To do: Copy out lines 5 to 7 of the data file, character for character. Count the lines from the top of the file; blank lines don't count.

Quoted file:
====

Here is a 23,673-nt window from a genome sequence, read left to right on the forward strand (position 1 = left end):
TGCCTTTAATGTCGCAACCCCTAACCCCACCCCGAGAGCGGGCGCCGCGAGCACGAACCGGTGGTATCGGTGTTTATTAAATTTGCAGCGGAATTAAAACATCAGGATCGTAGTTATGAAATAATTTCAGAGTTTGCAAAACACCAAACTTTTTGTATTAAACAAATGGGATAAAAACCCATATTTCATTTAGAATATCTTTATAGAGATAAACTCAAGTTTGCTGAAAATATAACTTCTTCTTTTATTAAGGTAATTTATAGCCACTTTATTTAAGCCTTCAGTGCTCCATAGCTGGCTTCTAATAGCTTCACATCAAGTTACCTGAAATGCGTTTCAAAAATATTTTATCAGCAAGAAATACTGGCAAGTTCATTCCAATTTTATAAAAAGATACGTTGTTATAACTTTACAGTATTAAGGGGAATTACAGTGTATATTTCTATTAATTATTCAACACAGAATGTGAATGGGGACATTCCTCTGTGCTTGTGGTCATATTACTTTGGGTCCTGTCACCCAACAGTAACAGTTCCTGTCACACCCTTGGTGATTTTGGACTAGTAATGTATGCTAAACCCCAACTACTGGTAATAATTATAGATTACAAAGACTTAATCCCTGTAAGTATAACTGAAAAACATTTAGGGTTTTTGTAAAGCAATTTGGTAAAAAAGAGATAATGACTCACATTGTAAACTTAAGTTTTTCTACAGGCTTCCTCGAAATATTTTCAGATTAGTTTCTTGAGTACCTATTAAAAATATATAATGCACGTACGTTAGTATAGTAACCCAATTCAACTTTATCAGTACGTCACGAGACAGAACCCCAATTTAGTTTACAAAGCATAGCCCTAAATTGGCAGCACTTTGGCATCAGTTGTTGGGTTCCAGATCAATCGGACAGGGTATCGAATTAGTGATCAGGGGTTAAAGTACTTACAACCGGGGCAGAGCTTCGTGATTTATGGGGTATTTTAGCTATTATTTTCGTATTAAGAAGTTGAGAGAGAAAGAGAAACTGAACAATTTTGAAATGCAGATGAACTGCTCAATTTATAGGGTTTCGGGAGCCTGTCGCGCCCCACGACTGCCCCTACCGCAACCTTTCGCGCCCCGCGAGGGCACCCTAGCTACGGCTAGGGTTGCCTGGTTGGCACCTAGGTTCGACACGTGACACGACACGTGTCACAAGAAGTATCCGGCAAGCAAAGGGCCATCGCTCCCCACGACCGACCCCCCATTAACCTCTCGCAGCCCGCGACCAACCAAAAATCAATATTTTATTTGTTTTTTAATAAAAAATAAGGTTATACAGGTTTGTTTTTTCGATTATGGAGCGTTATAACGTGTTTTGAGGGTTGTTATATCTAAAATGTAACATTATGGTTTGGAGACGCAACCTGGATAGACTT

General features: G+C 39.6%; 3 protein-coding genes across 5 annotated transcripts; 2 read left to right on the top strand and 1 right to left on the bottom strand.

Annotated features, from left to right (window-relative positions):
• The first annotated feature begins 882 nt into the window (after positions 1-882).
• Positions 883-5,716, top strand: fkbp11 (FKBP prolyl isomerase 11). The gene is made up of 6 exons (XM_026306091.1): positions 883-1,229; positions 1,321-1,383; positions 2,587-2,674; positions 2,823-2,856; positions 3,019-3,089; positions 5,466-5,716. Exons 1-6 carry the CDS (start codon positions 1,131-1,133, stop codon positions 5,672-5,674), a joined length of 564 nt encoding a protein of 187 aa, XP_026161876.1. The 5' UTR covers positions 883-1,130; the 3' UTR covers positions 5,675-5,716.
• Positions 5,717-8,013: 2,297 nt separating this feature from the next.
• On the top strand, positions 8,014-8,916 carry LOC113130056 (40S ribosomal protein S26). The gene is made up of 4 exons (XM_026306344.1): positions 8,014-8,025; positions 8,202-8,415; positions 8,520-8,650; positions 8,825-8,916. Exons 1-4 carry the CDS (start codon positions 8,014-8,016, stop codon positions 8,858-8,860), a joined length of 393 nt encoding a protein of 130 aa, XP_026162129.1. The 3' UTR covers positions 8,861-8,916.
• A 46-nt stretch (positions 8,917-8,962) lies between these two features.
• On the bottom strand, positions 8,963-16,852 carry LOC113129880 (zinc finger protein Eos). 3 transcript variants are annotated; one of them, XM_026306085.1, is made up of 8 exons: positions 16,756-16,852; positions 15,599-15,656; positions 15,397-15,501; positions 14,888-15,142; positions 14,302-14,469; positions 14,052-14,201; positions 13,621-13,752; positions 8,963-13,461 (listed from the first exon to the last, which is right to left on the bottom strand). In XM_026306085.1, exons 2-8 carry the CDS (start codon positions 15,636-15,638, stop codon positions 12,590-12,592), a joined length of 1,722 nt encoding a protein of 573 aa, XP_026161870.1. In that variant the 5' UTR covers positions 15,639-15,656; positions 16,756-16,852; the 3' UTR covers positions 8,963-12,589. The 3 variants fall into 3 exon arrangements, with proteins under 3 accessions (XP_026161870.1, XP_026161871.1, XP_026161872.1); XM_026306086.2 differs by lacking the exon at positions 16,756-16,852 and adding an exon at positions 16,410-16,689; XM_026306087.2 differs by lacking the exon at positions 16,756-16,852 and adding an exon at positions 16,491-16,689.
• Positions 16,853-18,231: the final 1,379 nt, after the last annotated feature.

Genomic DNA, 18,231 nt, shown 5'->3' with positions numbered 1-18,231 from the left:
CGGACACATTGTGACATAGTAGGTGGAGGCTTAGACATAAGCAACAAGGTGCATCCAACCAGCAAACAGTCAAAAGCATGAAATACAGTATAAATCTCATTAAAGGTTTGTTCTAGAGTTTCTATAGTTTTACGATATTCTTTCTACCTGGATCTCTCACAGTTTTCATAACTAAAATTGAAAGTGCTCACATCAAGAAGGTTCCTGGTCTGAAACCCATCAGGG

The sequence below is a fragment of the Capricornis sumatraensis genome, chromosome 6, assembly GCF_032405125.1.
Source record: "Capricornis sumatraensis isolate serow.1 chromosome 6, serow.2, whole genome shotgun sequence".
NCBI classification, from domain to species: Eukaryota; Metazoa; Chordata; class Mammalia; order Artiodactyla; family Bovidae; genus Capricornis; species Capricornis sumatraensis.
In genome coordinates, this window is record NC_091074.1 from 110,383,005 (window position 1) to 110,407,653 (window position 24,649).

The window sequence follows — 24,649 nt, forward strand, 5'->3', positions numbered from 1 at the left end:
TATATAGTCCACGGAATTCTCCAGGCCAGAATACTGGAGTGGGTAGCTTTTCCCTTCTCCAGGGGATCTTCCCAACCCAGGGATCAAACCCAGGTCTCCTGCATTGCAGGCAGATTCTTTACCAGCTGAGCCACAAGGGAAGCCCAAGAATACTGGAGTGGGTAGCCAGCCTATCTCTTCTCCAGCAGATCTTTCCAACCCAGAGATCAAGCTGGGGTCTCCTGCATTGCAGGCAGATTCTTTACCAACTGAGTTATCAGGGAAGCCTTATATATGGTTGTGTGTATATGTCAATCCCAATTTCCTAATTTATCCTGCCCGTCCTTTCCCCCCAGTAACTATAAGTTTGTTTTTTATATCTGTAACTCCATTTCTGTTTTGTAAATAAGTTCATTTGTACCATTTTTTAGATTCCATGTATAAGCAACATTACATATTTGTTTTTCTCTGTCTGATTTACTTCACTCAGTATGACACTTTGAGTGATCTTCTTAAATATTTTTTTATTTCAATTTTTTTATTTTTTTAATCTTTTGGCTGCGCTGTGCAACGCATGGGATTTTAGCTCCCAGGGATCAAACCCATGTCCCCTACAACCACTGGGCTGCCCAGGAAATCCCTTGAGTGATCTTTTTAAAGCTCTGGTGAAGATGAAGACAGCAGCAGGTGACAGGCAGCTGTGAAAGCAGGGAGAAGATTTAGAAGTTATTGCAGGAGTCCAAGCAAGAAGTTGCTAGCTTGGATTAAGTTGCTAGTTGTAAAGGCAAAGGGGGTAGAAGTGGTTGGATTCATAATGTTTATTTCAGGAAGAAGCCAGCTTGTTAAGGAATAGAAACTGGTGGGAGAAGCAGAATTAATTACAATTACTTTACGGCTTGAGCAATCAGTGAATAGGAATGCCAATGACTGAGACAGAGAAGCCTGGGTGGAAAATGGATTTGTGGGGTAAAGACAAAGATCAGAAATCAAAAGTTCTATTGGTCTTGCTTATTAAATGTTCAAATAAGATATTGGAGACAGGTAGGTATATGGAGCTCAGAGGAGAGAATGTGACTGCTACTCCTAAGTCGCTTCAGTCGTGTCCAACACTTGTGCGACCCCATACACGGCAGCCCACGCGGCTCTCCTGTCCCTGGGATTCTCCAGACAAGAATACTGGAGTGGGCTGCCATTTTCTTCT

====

• The first annotated feature begins 882 nt into the window (after positions 1-882).
• Positions 883-5,716, top strand: fkbp11 (FKBP prolyl isomerase 11). The gene is made up of 6 exons (XM_026306091.1): positions 883-1,229; positions 1,321-1,383; positions 2,587-2,674; positions 2,823-2,856; positions 3,019-3,089; positions 5,466-5,716. Exons 1-6 carry the CDS (start codon positions 1,131-1,133, stop codon positions 5,672-5,674), a joined length of 564 nt encoding a protein of 187 aa, XP_026161876.1. The 5' UTR covers positions 883-1,130; the 3' UTR covers positions 5,675-5,716.
• Positions 5,717-8,013: 2,297 nt separating this feature from the next.